As one might expect, the weeks leading up to move-in day and O-Week are exciting and nerve-racking for both incoming first-years and Sophs, and Ryan had some great advice for both: "Take advantage of every opportunity you get. There are so many great opportunities that will be thrown your way either as a first-year student or as a Soph. There will be no other time in your life where you can live with over 1000 great individuals who not only share similar values but also accept and respect each other's differences. In this kind of environment, you can learn a lot about yourself and others while growing your interpersonal skills and having a successful university career."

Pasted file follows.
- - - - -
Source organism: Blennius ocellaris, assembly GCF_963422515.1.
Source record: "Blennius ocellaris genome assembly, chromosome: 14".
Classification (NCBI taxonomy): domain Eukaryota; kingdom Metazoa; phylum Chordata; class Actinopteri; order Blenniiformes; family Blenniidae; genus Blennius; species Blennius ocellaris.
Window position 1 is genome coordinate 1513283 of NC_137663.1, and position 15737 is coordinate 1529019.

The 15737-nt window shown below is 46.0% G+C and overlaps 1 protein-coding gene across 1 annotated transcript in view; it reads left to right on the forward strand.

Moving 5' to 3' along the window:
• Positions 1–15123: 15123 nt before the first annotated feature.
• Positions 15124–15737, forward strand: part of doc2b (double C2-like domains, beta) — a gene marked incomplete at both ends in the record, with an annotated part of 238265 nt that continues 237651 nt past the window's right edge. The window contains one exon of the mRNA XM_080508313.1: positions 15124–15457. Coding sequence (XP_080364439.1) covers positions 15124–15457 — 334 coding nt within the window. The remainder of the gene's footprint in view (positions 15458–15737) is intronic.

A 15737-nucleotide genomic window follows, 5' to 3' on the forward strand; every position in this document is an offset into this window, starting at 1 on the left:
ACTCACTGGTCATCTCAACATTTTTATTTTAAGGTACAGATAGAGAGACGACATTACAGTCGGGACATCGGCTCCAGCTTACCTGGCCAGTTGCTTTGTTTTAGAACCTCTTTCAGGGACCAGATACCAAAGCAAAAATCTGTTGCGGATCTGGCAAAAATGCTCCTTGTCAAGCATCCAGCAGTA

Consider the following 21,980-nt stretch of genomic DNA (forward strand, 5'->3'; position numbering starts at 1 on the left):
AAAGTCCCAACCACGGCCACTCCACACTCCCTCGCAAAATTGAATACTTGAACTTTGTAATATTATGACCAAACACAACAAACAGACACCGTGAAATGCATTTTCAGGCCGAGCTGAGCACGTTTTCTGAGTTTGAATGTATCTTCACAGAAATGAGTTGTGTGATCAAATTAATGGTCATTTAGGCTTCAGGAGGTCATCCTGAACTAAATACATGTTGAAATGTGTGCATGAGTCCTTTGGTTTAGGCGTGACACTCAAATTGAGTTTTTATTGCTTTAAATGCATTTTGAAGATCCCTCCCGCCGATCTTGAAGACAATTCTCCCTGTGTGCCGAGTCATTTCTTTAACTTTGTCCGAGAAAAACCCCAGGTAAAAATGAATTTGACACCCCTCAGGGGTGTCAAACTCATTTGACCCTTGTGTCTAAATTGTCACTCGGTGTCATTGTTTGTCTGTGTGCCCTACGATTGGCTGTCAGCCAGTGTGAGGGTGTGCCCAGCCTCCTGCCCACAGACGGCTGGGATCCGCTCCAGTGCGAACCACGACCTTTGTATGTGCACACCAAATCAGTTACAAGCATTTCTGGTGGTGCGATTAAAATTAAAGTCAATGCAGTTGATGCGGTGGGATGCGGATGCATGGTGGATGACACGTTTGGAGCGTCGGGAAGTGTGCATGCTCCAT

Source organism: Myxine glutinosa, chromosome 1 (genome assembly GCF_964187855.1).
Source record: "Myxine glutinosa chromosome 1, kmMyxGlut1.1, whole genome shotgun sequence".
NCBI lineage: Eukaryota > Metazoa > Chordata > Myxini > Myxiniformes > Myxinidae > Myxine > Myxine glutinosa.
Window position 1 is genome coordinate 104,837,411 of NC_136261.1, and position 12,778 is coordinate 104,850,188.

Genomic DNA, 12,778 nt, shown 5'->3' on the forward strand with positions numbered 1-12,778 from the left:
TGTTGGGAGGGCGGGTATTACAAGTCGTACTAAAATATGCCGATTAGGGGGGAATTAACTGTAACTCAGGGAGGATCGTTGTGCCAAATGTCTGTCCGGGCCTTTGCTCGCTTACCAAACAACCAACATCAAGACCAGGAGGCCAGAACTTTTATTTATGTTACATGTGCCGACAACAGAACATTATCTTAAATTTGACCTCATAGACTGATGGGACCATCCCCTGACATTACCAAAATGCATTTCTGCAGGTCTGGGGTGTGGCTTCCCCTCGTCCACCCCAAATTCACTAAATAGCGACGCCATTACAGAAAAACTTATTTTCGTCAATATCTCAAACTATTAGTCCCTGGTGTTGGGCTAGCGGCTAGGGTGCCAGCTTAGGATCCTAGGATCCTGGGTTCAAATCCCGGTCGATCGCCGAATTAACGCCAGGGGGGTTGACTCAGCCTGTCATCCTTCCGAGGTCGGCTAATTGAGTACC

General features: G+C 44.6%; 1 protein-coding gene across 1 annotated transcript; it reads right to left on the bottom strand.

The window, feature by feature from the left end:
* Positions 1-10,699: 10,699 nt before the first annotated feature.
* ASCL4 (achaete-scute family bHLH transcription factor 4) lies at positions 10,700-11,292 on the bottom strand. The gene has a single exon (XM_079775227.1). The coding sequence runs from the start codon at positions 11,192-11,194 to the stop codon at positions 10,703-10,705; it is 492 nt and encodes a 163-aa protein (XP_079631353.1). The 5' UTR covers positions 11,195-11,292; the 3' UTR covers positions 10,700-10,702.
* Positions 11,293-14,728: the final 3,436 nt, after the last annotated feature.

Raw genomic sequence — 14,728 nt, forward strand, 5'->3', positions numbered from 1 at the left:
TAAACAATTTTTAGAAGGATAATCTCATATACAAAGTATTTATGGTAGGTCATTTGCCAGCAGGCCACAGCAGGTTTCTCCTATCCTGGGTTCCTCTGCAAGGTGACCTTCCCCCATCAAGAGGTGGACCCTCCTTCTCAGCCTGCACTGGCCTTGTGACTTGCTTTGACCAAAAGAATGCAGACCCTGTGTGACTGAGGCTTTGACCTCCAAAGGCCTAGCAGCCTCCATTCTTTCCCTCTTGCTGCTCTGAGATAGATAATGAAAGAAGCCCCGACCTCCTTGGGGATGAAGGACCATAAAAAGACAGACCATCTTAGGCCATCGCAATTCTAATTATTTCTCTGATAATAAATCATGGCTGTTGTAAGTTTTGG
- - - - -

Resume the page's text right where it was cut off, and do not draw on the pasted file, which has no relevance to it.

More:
Amirah M.

Saugeen-Maitland Hall Residents' Council President

Living in residence for first year was the first great decision I made when accepting my offer to Western. As soon as I walked through the doors, I immediately felt a sense of community. Everyone else within the building, including the Sophs, Residence Advisors, and my floormates quickly became some of my closest friends.

The convenience of living with a dining hall just a few floors below you makes getting meals accessible and effortless. There are also many different cuisine options that cater to every individual regardless of personal needs or preferences. Living here helped ease my transition into university, and made me more confident having to live on my own for the first time.

Not to mention, living within walking distance of the academic buildings definitely makes it easier getting to those 8:30 a.m. classes!

Brennah D.

Essex Hall Residents' Council President